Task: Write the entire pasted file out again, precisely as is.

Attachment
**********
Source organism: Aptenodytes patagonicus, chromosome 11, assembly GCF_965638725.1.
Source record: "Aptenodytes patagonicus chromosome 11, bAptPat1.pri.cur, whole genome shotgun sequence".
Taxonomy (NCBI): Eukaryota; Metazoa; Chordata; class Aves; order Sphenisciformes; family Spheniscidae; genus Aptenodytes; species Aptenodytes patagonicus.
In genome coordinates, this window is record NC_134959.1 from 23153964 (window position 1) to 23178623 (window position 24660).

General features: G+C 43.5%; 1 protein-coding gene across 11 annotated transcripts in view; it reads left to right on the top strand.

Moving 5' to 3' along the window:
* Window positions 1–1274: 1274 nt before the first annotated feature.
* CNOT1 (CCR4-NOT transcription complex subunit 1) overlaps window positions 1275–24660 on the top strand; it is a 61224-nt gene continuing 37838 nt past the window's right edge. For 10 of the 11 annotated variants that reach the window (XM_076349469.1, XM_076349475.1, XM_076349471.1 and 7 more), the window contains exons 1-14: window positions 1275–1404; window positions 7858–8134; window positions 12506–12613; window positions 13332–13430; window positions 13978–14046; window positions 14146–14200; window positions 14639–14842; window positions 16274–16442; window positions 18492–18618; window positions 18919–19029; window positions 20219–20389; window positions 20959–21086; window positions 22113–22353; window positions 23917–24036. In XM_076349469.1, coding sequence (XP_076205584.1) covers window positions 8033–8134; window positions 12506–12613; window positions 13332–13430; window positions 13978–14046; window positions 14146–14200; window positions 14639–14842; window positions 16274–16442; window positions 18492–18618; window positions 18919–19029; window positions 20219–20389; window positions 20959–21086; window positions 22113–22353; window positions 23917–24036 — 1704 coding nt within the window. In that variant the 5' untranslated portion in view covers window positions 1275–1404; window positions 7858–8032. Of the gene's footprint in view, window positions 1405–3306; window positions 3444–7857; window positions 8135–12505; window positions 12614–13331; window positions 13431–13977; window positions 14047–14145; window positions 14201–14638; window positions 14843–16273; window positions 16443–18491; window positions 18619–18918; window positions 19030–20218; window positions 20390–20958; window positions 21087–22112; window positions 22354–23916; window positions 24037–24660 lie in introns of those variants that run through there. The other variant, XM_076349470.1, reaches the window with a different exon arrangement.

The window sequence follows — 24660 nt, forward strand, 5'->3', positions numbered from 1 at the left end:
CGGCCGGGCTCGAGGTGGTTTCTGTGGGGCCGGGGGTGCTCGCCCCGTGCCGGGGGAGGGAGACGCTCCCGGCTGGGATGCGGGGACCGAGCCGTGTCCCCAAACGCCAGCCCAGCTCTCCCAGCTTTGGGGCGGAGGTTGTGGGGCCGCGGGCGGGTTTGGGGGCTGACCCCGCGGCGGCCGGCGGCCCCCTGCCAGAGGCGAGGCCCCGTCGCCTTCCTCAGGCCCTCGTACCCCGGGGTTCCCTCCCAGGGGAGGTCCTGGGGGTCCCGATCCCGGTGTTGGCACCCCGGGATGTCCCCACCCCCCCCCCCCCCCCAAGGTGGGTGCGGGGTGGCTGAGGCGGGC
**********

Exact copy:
Source organism: Aptenodytes patagonicus, chromosome 11, assembly GCF_965638725.1.
Source record: "Aptenodytes patagonicus chromosome 11, bAptPat1.pri.cur, whole genome shotgun sequence".
Taxonomy (NCBI): Eukaryota; Metazoa; Chordata; class Aves; order Sphenisciformes; family Spheniscidae; genus Aptenodytes; species Aptenodytes patagonicus.
In genome coordinates, this window is record NC_134959.1 from 23153964 (window position 1) to 23178623 (window position 24660).

General features: G+C 43.5%; 1 protein-coding gene across 11 annotated transcripts in view; it reads left to right on the top strand.

Moving 5' to 3' along the window:
* Window positions 1–1274: 1274 nt before the first annotated feature.
* CNOT1 (CCR4-NOT transcription complex subunit 1) overlaps window positions 1275–24660 on the top strand; it is a 61224-nt gene continuing 37838 nt past the window's right edge. For 10 of the 11 annotated variants that reach the window (XM_076349469.1, XM_076349475.1, XM_076349471.1 and 7 more), the window contains exons 1-14: window positions 1275–1404; window positions 7858–8134; window positions 12506–12613; window positions 13332–13430; window positions 13978–14046; window positions 14146–14200; window positions 14639–14842; window positions 16274–16442; window positions 18492–18618; window positions 18919–19029; window positions 20219–20389; window positions 20959–21086; window positions 22113–22353; window positions 23917–24036. In XM_076349469.1, coding sequence (XP_076205584.1) covers window positions 8033–8134; window positions 12506–12613; window positions 13332–13430; window positions 13978–14046; window positions 14146–14200; window positions 14639–14842; window positions 16274–16442; window positions 18492–18618; window positions 18919–19029; window positions 20219–20389; window positions 20959–21086; window positions 22113–22353; window positions 23917–24036 — 1704 coding nt within the window. In that variant the 5' untranslated portion in view covers window positions 1275–1404; window positions 7858–8032. Of the gene's footprint in view, window positions 1405–3306; window positions 3444–7857; window positions 8135–12505; window positions 12614–13331; window positions 13431–13977; window positions 14047–14145; window positions 14201–14638; window positions 14843–16273; window positions 16443–18491; window positions 18619–18918; window positions 19030–20218; window positions 20390–20958; window positions 21087–22112; window positions 22354–23916; window positions 24037–24660 lie in introns of those variants that run through there. The other variant, XM_076349470.1, reaches the window with a different exon arrangement.

The window sequence follows — 24660 nt, forward strand, 5'->3', positions numbered from 1 at the left end:
CGGCCGGGCTCGAGGTGGTTTCTGTGGGGCCGGGGGTGCTCGCCCCGTGCCGGGGGAGGGAGACGCTCCCGGCTGGGATGCGGGGACCGAGCCGTGTCCCCAAACGCCAGCCCAGCTCTCCCAGCTTTGGGGCGGAGGTTGTGGGGCCGCGGGCGGGTTTGGGGGCTGACCCCGCGGCGGCCGGCGGCCCCCTGCCAGAGGCGAGGCCCCGTCGCCTTCCTCAGGCCCTCGTACCCCGGGGTTCCCTCCCAGGGGAGGTCCTGGGGGTCCCGATCCCGGTGTTGGCACCCCGGGATGTCCCCACCCCCCCCCCCCCCCCAAGGTGGGTGCGGGGTGGCTGAGGCGGGC